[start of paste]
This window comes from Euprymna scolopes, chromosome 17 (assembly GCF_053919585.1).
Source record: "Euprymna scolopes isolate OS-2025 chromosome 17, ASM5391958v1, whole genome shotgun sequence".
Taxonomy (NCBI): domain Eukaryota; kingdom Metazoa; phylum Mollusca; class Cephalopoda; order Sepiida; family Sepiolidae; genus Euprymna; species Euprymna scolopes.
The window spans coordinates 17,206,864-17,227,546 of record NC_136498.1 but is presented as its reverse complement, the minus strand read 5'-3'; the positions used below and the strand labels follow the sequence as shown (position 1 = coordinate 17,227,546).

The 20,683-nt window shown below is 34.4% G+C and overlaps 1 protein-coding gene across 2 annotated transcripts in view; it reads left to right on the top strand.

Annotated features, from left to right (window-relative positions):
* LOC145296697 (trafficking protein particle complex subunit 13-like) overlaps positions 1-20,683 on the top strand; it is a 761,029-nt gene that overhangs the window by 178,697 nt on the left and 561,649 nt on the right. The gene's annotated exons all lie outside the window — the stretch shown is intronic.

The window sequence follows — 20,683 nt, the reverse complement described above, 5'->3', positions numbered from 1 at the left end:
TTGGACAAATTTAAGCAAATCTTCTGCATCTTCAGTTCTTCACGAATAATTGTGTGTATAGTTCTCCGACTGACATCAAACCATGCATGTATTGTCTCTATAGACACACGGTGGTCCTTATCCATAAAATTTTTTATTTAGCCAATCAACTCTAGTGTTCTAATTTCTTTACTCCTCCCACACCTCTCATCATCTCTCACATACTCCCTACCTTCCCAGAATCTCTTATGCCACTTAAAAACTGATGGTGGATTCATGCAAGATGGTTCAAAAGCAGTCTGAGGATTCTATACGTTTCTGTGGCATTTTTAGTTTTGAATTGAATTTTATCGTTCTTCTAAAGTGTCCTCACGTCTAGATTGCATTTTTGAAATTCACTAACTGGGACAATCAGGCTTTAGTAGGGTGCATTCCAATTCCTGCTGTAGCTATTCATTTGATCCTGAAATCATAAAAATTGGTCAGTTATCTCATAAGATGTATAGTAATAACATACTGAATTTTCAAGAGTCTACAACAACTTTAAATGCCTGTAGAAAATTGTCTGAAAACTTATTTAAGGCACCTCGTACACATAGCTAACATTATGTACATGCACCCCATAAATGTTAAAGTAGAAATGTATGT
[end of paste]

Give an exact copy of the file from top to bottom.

This window comes from Euprymna scolopes, chromosome 17 (assembly GCF_053919585.1).
Source record: "Euprymna scolopes isolate OS-2025 chromosome 17, ASM5391958v1, whole genome shotgun sequence".
Taxonomy (NCBI): domain Eukaryota; kingdom Metazoa; phylum Mollusca; class Cephalopoda; order Sepiida; family Sepiolidae; genus Euprymna; species Euprymna scolopes.
The window spans coordinates 17,206,864-17,227,546 of record NC_136498.1 but is presented as its reverse complement, the minus strand read 5'-3'; the positions used below and the strand labels follow the sequence as shown (position 1 = coordinate 17,227,546).

The 20,683-nt window shown below is 34.4% G+C and overlaps 1 protein-coding gene across 2 annotated transcripts in view; it reads left to right on the top strand.

Annotated features, from left to right (window-relative positions):
* LOC145296697 (trafficking protein particle complex subunit 13-like) overlaps positions 1-20,683 on the top strand; it is a 761,029-nt gene that overhangs the window by 178,697 nt on the left and 561,649 nt on the right. The gene's annotated exons all lie outside the window — the stretch shown is intronic.

The window sequence follows — 20,683 nt, the reverse complement described above, 5'->3', positions numbered from 1 at the left end:
TTGGACAAATTTAAGCAAATCTTCTGCATCTTCAGTTCTTCACGAATAATTGTGTGTATAGTTCTCCGACTGACATCAAACCATGCATGTATTGTCTCTATAGACACACGGTGGTCCTTATCCATAAAATTTTTTATTTAGCCAATCAACTCTAGTGTTCTAATTTCTTTACTCCTCCCACACCTCTCATCATCTCTCACATACTCCCTACCTTCCCAGAATCTCTTATGCCACTTAAAAACTGATGGTGGATTCATGCAAGATGGTTCAAAAGCAGTCTGAGGATTCTATACGTTTCTGTGGCATTTTTAGTTTTGAATTGAATTTTATCGTTCTTCTAAAGTGTCCTCACGTCTAGATTGCATTTTTGAAATTCACTAACTGGGACAATCAGGCTTTAGTAGGGTGCATTCCAATTCCTGCTGTAGCTATTCATTTGATCCTGAAATCATAAAAATTGGTCAGTTATCTCATAAGATGTATAGTAATAACATACTGAATTTTCAAGAGTCTACAACAACTTTAAATGCCTGTAGAAAATTGTCTGAAAACTTATTTAAGGCACCTCGTACACATAGCTAACATTATGTACATGCACCCCATAAATGTTAAAGTAGAAATGTATGT